Sunday 21st February – 2nd Sunday of Lent

Reflection: Philippians 3: 17-4:1


Our values and perception of life go a long way in determining the choice of our role model or mentor. Consequently, the choice of our role model to a reasonable length goes on to influence our decisions and actions in life. In our society today where there is so much hype on materialism and consumerism, we youths are at risk of being swept off our feet by the flamboyant lifestyles of some prominent figures constantly being projected at us by the media their value system or manner of life notwithstanding.

From today’s second reading, of noteworthy is the appeal of St. Paul to the faith community in Philippi to consider the way of life of whoever they imitate to see whether it aligns with the precepts of Christ or not. Dearest in Christ, our world is getting more secular by the day with flagrant disregard for the fundamental precepts of the Christian faith in different quarters. The “modern man” assertion of “freedom and liberty” is daily kicking against every notion of absolute truth and relativism is fast becoming the acceptable hymn. In the light of this, it is of paramount necessity that we carefully examine the ideas being projected at us by the media to be sure we are not being subtlety led in the wrong direction.

Beloved in Christ, that the one you consider your role model comes out to endorse a notion or concept that runs contrary to the fundamental ternate of your faith or the voice of your conscience does not make his or her position right. It will serve us well as youths to identify individuals whose believe and way of life agree with the eternal precepts of the word of God, in addition to other desirable attributes we admire in them, as role models.

PRAYER: Dear Lord, please guide me in my associations. Surround me with hearts that love and seek to honour You, that the light of their faith may urge me on in the right path. Amen.

KNOW YOUR FAITH: CCC 2284- Scandal is an attribute or behaviour which leads another to do evil. The person who gives scandal becomes his neighbour’s tempter. He damages virtue and integrity; he may even draw his brother into spiritual death. Scandal is a grave offence if by deed of omission another is deliberately led into a grave offence.

HIDE A TREASURE: “Can a blind man lead a blind man? Will they not both fall into a pit” Luke 6: 39b  RSV-CE


Thursday 10th September – Thursday of week 23 of the year


Colossians 3:12-17

So faith, hope, love abide, these three; but the greatest of these is love.” 1 Corinthians 13:13

An identity card is usually issued out as a proof that the bearer has an affiliation with the institution that issues the card. As our Lord neared the end of his earthly life, He gave His disciples that a commandment that was to serve as an identity: “A new commandment I give to you, that you love one another; even as I have loved you…by this all men will know that you are my disciples, if you have love for one another” (John 13:34).

What was so “new” about this commandment? The newness of this commandment stems from the standard by which we are called to love. Rather than loving our neighbour just as we love ourselves, this commandment calls us to something more sacrificial – loving others as Christ has loved us. It calls us to laying down our lives for others. For when one loves a person, he thinks nothing else about the beloved except how to make him happy.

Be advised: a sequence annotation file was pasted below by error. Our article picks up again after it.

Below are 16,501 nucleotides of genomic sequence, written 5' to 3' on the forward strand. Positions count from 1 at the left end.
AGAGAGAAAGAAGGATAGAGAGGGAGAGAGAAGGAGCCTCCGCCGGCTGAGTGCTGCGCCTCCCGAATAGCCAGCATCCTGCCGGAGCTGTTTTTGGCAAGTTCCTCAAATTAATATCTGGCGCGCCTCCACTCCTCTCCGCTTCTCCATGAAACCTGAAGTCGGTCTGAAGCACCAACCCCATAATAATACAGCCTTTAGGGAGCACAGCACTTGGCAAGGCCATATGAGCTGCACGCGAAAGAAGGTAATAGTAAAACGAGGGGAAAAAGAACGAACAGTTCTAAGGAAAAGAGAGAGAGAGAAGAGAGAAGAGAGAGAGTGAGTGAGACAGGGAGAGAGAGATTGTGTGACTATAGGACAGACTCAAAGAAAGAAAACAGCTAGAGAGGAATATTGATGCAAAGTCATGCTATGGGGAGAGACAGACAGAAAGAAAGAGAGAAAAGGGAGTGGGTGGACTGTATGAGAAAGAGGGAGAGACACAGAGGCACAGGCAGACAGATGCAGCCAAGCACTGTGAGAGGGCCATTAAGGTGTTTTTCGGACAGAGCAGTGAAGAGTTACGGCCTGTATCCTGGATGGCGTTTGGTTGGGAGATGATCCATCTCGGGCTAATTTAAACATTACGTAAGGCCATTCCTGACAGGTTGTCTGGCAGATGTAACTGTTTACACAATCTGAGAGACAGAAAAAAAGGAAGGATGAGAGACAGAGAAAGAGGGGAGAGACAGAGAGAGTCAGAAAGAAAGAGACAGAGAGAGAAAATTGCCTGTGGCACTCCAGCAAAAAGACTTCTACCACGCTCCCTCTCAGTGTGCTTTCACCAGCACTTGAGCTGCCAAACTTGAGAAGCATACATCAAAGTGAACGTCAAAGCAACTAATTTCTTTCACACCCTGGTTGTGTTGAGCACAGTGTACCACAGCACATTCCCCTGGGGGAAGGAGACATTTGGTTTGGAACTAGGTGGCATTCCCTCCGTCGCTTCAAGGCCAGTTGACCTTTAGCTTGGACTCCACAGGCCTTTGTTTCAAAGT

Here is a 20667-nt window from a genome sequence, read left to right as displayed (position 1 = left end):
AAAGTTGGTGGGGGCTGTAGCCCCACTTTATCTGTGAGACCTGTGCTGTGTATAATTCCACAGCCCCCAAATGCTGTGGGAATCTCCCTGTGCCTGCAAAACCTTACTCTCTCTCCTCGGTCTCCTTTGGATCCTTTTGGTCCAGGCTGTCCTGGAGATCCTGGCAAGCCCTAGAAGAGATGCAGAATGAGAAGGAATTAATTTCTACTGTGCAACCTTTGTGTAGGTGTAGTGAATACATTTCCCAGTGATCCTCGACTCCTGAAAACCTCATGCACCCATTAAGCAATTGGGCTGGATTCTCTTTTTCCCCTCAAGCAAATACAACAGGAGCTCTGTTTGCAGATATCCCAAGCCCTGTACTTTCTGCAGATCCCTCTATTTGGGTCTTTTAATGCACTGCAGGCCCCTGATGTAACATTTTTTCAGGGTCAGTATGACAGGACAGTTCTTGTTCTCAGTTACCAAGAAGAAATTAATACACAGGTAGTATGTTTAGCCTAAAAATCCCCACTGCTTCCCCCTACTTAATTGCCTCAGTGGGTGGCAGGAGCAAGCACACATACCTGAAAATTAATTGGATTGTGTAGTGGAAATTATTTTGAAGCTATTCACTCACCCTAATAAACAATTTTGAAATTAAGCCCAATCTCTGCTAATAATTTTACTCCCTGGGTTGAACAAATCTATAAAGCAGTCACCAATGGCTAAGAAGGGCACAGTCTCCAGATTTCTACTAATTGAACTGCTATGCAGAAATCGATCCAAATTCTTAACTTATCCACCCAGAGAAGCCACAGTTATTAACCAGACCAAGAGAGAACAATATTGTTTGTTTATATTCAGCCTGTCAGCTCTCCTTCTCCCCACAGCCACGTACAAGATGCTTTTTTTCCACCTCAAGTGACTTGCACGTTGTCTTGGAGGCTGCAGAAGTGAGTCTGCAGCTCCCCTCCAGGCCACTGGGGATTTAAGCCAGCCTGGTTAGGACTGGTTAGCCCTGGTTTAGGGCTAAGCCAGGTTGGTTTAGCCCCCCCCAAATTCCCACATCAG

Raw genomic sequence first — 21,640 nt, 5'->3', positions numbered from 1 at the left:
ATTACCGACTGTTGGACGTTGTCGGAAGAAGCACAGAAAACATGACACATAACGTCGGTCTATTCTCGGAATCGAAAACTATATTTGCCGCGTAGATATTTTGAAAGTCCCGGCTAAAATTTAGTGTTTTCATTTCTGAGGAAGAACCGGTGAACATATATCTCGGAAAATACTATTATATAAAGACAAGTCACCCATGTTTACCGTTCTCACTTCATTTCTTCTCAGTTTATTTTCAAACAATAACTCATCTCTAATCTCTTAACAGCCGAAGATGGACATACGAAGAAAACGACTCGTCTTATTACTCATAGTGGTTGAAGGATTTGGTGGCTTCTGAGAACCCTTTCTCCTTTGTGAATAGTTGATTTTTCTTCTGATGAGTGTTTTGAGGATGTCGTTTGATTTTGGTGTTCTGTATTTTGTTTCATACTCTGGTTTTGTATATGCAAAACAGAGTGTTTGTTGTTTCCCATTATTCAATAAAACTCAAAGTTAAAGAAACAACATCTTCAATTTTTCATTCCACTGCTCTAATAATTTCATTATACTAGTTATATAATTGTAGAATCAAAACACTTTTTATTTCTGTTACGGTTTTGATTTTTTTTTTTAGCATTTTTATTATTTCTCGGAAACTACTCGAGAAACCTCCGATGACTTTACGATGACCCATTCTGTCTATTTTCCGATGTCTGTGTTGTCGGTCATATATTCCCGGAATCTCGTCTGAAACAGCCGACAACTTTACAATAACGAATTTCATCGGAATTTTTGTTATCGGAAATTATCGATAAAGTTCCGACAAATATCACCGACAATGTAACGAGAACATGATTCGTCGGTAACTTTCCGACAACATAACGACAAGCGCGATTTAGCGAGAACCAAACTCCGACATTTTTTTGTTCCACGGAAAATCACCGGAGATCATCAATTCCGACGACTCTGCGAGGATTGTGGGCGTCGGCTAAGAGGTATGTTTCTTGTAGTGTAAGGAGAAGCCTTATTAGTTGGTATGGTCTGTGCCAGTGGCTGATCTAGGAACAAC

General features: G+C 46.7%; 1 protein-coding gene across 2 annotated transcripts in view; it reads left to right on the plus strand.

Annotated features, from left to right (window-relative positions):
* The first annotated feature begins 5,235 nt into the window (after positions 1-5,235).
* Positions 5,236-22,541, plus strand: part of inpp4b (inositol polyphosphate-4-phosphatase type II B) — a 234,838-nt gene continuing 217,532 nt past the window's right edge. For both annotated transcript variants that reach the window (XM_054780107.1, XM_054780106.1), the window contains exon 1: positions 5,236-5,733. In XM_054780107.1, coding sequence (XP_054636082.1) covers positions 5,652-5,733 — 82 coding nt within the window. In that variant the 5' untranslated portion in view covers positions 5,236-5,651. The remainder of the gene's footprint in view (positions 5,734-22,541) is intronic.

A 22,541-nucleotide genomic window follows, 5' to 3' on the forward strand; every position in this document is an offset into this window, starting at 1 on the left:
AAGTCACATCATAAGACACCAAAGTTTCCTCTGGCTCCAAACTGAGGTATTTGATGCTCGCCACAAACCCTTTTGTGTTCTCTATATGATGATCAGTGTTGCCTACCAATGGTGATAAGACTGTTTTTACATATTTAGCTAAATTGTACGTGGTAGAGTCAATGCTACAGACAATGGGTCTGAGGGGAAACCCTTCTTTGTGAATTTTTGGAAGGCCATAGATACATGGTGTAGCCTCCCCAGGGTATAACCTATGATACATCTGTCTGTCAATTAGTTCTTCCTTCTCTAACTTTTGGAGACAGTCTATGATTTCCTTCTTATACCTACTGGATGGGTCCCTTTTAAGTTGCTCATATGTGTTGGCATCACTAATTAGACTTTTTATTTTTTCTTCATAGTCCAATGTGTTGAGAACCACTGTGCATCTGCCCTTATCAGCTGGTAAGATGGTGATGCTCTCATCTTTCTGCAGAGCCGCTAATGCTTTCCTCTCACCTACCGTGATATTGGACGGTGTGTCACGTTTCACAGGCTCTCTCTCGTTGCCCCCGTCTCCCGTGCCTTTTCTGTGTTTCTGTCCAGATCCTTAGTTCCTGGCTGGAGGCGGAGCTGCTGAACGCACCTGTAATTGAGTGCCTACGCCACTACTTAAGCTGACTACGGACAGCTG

Think about the love of Christ for us. A love that made him leave his glory to live amongst us and endure discomfort, shame, suffering and death for us while we were yet sinners. His love for us is incomparable and that is the love we are called to emulate. A love that is manifest in our sincere compassion, kindness, humility, gentleness, forgiveness and patience as St Paul tells us in today’s reading. Christ implores us to love and pray for our enemies. It is such selfless love that truly marks us out as His children.

PRAYER: Oh Lord, help me to love sacrificially even my enemies just as you have loved me. Amen.

KNOW YOUR FAITH: YOUCAT 402 What is love?

Love is the free self-giving of the heart. Through the overflowing of divine love, we participate in the eternal love of God. The more a person loves, the more he resembles God. Love should influence the whole life of a person, but it is realized with particular depth and symbolism when man and woman love one another in marriage and become “one flesh” (Gen 2:24). 

HIDE A TREASURE: “Yes, may you come to know his love-although it can never be fully known-and so be completely filled with the very nature of God” Ephesians 3:19

Today’s Readings: Colossians 3:12-17; Psalm 150:1 -6; Luke 6:27-38


Saturday 8th August – Memorial of St. Dominic, Priest


Deuteronomy 6:4-13

This conversation ensued between a mother and her child after a Sunday Mass:

Mother: What lesson did you learn from Father’s homily today?

Child: Father said that love does not keep a record of wrongs in our hearts.

Mother: That is great my baby. You listened well.

Child: Thank you Mum, But where should I keep it? What then should I do if I don’t even remember the wrongs my friend did to me?